Financial analysis

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Financial analysis (also referred to as financial statement analysis or accounting analysis or Analysis of finance) refers to an assessment of the viability, stability and profitability of a business, sub-business or project.

It is performed by professionals who prepare reports using ratios that make use of information taken from financial statements and other reports. These reports are usually presented to top management as one of their bases in making business decisions.

Goals[edit]

Financial analysts often assess the following elements of a firm:

1. Profitability - its ability to earn income and sustain growth in both the short- and long-term. A company's degree of profitability is usually based on the income statement, which reports on the company's results of operations;

2. Solvency - its ability to pay its obligation to creditors and other third parties in the long-term;
3. Liquidity - its ability to maintain positive cash flow, while satisfying immediate obligations;

Both 2 and 3 are based on the company's balance sheet, which indicates the financial condition of a business as of a given point in time.

4. Stability - the firm's ability to remain in business in the long run, without having to sustain significant losses in the conduct of its business. Assessing a company's stability requires the use of both the income statement and the balance sheet, as well as other financial and non-financial indicators. etc.

Method[edit]

Financial analysts often compare financial ratios (of solvency, profitability, growth, etc.):

These ratios are calculated by dividing a (group of) account balance(s), taken from the balance sheet and / or the income statement, by another, for example :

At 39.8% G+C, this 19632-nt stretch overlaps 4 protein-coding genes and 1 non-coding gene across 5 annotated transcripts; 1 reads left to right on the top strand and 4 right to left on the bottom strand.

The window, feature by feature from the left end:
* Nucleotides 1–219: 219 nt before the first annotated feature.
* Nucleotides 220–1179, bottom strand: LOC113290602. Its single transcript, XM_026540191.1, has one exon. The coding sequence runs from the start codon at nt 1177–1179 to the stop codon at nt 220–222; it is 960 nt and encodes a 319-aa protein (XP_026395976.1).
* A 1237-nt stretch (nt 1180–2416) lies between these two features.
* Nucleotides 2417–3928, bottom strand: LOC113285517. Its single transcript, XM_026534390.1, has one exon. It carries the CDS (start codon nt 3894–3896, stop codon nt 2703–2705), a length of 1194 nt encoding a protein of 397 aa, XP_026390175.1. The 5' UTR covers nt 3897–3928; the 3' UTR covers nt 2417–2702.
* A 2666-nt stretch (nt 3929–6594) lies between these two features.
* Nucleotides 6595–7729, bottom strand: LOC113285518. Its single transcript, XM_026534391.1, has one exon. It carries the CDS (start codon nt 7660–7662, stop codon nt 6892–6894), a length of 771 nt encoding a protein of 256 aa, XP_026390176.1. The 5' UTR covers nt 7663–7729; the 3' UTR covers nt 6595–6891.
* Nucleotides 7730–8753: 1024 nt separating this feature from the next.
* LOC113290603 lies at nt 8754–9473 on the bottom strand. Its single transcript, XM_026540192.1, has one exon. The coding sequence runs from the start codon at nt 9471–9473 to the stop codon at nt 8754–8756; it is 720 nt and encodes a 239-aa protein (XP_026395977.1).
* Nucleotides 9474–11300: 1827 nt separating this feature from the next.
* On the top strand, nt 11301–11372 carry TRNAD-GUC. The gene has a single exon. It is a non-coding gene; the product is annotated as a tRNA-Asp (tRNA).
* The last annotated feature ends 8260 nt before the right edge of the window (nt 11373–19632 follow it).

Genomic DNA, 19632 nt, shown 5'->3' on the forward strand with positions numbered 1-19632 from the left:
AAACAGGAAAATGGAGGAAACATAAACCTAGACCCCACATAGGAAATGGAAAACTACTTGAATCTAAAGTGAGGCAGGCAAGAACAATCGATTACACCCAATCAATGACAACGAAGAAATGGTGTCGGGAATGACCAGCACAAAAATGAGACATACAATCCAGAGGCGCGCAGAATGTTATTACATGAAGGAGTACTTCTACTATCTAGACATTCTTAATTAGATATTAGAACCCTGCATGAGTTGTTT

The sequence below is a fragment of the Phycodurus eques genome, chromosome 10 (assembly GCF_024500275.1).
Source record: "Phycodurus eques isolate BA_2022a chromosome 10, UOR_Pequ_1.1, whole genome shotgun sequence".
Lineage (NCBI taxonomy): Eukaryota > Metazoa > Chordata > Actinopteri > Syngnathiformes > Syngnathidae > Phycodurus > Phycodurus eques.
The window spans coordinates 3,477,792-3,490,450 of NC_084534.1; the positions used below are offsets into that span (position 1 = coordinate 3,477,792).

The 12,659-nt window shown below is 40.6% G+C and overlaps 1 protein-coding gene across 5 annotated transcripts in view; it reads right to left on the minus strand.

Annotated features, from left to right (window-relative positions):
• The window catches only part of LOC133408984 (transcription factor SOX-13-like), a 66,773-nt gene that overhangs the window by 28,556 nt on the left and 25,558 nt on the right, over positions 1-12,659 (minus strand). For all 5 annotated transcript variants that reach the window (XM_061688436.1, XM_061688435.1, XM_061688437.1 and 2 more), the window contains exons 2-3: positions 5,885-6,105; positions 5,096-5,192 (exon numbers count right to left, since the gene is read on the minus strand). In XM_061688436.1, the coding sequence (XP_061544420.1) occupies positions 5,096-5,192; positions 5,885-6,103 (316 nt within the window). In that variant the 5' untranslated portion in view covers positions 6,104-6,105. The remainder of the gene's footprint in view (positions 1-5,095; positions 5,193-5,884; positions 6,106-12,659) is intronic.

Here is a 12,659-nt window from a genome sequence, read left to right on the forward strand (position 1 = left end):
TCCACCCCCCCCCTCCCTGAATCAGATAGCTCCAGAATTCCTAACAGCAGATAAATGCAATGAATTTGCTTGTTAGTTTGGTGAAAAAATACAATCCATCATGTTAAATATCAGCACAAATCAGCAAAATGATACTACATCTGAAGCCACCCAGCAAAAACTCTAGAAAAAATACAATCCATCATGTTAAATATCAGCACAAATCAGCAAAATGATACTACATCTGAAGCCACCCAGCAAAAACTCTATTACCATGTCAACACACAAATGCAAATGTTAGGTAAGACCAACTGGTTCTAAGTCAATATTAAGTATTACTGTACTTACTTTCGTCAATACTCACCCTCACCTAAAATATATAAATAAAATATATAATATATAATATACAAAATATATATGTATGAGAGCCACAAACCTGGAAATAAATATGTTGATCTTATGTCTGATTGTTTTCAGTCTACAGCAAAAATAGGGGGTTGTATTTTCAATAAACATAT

Net income / equity = return on equity (ROE)
Net income / total assets = return on assets (ROA)
 Asset Management Ratios gauge how efficiently a company can change assets into sales. 
Stock price / earnings per share = P/E ratio

Comparing financial ratios is merely one way of conducting financial analysis. Financial ratios face several theoretical challenges:

Financial analysts can also use percentage analysis which involves reducing a series of figures as a percentage of some base amount.[2] For example, a group of items can be expressed as a percentage of net income. When proportionate changes in the same figure over a given time period expressed as a percentage is known as horizontal analysis.[3] Vertical or common-size analysis, reduces all items on a statement to a “common size” as a percentage of some base value which assists in comparability with other companies of different sizes.[4] As a result, all Income Statement items are divided by Sales, and all Balance Sheet items are divided by Total Assets.[5]

Another method is comparative analysis. This provides a better way to determine trends. Comparative analysis presents the same information for two or more time periods and is presented side-by-side to allow for easy analysis.[6]

See also[edit]

Notes[edit]

  1. ^ Financial Ratios
  2. ^ Kieso, D. E., Weygandt, J. J., & Warfield, T. D. (2007). Intermediate Accounting (12th ed.). Hoboken, NJ: John Wiley & Sons, p. 1320 ISBN 0-471-74955-9
  3. ^ Kieso, et al., 2007, p. 1320
  4. ^ Kieso, et al., 2007, p. 1320
  5. ^ Ehrhardt, M., Brigham, E. (2008). Corporate Finance: A Focused Approach (3rd ed.). p. 131 ISBN 978-0-324-65568-1
  6. ^ Kieso, et al., 2007, p. 1319

External links[edit]